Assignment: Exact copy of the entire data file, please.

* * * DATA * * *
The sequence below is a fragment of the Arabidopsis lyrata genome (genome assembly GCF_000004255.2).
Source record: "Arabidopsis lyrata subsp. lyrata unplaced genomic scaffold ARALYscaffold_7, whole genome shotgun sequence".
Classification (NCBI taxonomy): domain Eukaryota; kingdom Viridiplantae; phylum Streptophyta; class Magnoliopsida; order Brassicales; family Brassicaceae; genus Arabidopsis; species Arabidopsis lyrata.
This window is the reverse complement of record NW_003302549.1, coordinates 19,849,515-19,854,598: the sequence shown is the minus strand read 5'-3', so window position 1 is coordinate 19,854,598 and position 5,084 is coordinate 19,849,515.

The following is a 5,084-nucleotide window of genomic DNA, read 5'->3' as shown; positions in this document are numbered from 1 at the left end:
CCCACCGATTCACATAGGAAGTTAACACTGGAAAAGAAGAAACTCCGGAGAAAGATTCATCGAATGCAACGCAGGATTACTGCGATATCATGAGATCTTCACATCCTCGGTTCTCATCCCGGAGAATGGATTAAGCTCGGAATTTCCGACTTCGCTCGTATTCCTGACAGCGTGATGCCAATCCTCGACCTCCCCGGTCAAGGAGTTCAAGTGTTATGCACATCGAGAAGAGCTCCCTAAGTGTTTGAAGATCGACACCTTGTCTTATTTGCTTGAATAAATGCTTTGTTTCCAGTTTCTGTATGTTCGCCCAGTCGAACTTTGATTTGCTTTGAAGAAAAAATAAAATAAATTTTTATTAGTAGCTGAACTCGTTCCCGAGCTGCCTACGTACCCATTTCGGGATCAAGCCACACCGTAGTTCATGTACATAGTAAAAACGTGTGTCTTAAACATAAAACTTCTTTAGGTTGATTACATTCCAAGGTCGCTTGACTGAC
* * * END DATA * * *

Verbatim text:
The sequence below is a fragment of the Arabidopsis lyrata genome (genome assembly GCF_000004255.2).
Source record: "Arabidopsis lyrata subsp. lyrata unplaced genomic scaffold ARALYscaffold_7, whole genome shotgun sequence".
Classification (NCBI taxonomy): domain Eukaryota; kingdom Viridiplantae; phylum Streptophyta; class Magnoliopsida; order Brassicales; family Brassicaceae; genus Arabidopsis; species Arabidopsis lyrata.
This window is the reverse complement of record NW_003302549.1, coordinates 19,849,515-19,854,598: the sequence shown is the minus strand read 5'-3', so window position 1 is coordinate 19,854,598 and position 5,084 is coordinate 19,849,515.

The following is a 5,084-nucleotide window of genomic DNA, read 5'->3' as shown; positions in this document are numbered from 1 at the left end:
CCCACCGATTCACATAGGAAGTTAACACTGGAAAAGAAGAAACTCCGGAGAAAGATTCATCGAATGCAACGCAGGATTACTGCGATATCATGAGATCTTCACATCCTCGGTTCTCATCCCGGAGAATGGATTAAGCTCGGAATTTCCGACTTCGCTCGTATTCCTGACAGCGTGATGCCAATCCTCGACCTCCCCGGTCAAGGAGTTCAAGTGTTATGCACATCGAGAAGAGCTCCCTAAGTGTTTGAAGATCGACACCTTGTCTTATTTGCTTGAATAAATGCTTTGTTTCCAGTTTCTGTATGTTCGCCCAGTCGAACTTTGATTTGCTTTGAAGAAAAAATAAAATAAATTTTTATTAGTAGCTGAACTCGTTCCCGAGCTGCCTACGTACCCATTTCGGGATCAAGCCACACCGTAGTTCATGTACATAGTAAAAACGTGTGTCTTAAACATAAAACTTCTTTAGGTTGATTACATTCCAAGGTCGCTTGACTGAC